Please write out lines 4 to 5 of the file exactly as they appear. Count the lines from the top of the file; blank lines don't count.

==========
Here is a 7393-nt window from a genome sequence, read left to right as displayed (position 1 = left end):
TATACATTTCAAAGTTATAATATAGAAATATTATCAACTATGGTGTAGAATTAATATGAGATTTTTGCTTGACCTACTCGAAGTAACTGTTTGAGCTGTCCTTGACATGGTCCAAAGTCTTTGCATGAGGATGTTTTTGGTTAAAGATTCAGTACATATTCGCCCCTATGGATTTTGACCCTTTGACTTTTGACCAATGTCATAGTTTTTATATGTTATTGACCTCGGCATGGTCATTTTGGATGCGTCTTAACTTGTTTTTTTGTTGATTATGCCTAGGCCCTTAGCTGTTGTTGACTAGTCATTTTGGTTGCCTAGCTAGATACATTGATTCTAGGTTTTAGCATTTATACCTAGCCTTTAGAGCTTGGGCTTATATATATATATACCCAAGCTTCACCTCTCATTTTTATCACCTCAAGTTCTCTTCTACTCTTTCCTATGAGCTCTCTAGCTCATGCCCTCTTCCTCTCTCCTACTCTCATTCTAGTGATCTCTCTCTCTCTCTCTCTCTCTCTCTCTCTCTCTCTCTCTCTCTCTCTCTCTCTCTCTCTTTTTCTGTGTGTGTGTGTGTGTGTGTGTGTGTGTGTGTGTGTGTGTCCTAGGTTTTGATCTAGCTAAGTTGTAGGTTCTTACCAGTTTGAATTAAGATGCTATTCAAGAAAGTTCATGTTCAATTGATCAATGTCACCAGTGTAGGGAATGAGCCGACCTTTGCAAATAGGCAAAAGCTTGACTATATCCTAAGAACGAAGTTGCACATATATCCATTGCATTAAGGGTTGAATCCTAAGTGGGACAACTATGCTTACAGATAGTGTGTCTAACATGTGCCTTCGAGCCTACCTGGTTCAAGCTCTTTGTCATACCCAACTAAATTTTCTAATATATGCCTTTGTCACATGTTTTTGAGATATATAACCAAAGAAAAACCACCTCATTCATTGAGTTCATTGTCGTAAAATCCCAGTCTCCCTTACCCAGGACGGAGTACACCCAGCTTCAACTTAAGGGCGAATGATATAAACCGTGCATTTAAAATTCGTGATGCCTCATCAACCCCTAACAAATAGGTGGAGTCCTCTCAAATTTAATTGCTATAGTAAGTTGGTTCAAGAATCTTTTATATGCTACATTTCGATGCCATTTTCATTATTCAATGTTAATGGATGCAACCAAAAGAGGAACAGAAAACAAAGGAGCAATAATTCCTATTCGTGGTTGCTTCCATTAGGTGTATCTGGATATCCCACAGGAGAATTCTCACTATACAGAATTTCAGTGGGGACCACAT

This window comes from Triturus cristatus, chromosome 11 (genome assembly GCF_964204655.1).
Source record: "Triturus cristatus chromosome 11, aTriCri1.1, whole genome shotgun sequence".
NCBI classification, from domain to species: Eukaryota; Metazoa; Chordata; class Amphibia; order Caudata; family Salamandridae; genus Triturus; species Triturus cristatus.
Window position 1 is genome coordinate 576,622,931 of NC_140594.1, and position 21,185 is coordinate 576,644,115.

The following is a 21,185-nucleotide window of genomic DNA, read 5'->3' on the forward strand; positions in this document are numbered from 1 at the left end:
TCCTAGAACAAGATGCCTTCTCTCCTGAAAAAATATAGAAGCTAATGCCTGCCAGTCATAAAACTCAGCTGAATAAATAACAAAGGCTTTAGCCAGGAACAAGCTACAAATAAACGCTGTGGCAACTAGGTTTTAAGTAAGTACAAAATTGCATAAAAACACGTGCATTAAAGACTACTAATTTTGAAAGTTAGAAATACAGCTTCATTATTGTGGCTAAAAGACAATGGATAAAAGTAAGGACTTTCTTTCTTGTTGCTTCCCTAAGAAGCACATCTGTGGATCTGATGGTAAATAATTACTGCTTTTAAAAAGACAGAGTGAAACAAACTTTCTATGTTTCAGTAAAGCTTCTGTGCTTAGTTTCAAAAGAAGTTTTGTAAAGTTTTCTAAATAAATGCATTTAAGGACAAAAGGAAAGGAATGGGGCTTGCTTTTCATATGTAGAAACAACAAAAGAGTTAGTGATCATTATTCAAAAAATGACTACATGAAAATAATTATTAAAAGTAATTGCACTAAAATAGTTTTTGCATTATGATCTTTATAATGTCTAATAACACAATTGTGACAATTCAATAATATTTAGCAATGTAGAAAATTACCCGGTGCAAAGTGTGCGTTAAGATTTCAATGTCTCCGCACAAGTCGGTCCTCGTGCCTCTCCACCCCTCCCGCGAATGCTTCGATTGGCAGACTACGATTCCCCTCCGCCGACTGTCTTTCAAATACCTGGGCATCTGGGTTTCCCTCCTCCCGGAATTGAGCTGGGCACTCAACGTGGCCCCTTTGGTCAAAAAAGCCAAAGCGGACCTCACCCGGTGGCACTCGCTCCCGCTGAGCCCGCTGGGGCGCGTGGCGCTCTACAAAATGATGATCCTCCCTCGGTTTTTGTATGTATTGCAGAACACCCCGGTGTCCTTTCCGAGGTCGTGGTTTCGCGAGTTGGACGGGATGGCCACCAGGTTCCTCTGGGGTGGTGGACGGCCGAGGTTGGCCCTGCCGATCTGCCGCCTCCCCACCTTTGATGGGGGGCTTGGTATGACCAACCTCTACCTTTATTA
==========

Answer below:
Source record: "Triturus cristatus chromosome 11, aTriCri1.1, whole genome shotgun sequence".
NCBI classification, from domain to species: Eukaryota; Metazoa; Chordata; class Amphibia; order Caudata; family Salamandridae; genus Triturus; species Triturus cristatus.